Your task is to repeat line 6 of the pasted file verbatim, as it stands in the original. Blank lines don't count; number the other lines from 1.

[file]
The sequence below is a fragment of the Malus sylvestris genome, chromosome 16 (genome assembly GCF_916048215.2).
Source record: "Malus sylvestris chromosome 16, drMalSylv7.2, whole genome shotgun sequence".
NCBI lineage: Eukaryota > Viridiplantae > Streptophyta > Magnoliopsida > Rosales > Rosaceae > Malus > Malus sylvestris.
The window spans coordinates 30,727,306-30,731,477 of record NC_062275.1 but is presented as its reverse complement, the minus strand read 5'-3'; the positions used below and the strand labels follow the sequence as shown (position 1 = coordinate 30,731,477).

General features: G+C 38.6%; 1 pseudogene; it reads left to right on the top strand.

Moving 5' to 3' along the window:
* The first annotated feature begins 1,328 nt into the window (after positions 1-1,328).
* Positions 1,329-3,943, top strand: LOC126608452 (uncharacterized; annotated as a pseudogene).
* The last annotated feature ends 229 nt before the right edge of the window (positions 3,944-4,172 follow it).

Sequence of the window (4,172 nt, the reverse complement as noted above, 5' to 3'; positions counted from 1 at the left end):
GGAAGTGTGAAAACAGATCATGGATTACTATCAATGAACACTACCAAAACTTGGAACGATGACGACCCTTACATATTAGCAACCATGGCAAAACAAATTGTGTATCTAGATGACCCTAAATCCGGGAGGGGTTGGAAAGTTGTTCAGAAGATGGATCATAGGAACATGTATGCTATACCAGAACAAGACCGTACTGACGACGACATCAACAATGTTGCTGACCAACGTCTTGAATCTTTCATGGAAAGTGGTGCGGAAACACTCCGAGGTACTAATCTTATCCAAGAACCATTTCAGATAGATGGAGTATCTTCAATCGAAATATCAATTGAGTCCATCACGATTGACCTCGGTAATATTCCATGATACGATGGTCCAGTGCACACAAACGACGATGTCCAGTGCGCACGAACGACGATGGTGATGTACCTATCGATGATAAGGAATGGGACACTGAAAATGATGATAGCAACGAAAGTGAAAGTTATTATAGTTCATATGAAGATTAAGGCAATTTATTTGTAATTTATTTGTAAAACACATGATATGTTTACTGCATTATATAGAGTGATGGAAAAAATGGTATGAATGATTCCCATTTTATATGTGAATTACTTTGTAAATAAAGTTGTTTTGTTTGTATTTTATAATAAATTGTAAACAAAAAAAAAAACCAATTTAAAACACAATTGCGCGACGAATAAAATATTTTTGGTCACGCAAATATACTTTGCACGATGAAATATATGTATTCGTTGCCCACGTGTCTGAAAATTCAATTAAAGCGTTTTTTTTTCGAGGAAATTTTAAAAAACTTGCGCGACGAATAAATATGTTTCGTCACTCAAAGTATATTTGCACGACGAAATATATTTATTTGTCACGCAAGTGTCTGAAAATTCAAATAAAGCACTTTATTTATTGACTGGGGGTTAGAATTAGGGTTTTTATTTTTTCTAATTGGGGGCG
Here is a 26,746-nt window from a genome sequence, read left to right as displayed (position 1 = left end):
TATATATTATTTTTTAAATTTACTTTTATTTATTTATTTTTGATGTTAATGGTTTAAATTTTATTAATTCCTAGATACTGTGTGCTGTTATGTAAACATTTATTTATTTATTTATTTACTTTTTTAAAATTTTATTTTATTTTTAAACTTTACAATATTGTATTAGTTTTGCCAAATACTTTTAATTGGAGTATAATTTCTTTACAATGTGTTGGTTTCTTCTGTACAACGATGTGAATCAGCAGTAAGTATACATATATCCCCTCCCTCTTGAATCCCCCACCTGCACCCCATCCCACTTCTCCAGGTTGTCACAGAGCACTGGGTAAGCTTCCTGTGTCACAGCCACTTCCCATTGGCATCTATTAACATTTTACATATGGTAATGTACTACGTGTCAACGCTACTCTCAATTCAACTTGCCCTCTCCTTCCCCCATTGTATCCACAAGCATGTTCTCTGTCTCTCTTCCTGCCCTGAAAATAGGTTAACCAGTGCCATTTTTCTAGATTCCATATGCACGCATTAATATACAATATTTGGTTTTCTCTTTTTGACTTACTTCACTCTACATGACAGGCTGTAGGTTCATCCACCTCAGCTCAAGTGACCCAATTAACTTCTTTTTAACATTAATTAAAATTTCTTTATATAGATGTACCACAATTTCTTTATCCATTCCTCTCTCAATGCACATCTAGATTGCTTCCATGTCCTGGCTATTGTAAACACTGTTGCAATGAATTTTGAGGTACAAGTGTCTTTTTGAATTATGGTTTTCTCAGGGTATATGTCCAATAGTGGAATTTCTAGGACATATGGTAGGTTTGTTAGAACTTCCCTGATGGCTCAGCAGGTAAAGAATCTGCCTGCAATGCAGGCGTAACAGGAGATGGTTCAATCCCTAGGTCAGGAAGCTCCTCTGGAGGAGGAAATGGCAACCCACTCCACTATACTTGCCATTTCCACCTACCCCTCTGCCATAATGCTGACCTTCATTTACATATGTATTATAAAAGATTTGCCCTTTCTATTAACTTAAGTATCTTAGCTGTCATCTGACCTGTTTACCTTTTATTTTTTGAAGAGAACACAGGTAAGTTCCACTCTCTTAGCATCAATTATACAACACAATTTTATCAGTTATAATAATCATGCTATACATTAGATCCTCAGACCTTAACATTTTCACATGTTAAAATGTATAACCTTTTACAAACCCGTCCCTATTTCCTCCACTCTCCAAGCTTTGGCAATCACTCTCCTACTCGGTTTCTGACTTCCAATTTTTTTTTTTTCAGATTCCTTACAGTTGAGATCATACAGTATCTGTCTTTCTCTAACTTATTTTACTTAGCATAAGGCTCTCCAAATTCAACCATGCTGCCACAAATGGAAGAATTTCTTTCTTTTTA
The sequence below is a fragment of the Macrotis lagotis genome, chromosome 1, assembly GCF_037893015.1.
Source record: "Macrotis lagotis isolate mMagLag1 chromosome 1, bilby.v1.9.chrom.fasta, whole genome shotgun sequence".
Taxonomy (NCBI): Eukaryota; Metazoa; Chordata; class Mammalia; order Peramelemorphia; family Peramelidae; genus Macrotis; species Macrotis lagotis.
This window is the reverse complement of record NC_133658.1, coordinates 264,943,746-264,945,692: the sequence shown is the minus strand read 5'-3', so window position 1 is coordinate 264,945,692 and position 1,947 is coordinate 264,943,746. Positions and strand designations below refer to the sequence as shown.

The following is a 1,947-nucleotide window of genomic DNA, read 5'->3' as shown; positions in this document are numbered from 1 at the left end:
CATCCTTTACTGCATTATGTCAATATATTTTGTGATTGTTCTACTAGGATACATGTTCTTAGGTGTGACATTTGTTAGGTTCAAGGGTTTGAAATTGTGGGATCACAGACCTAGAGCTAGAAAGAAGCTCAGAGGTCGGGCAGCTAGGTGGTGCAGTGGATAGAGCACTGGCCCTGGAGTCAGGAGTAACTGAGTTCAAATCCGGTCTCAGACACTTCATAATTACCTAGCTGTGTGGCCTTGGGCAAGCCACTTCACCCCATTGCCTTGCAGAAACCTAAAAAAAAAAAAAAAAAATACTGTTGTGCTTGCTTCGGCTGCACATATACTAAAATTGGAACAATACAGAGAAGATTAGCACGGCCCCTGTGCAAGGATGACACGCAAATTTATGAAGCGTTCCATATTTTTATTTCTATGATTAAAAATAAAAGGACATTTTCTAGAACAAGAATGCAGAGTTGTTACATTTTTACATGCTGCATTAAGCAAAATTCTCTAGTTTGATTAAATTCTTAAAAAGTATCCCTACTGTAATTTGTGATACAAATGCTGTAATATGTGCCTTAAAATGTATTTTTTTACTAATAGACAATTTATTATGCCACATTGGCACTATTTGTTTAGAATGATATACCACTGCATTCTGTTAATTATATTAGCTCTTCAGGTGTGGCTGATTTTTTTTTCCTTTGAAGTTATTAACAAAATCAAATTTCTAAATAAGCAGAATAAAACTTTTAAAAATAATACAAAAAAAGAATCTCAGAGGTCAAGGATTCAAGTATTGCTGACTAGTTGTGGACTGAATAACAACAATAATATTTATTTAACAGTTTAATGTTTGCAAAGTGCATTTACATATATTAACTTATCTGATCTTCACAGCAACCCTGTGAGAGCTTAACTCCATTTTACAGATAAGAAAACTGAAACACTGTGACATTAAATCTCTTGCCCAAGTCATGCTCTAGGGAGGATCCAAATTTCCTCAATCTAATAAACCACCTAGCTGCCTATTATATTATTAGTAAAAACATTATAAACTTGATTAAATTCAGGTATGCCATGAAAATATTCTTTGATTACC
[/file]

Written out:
Moving 5' to 3' along the window: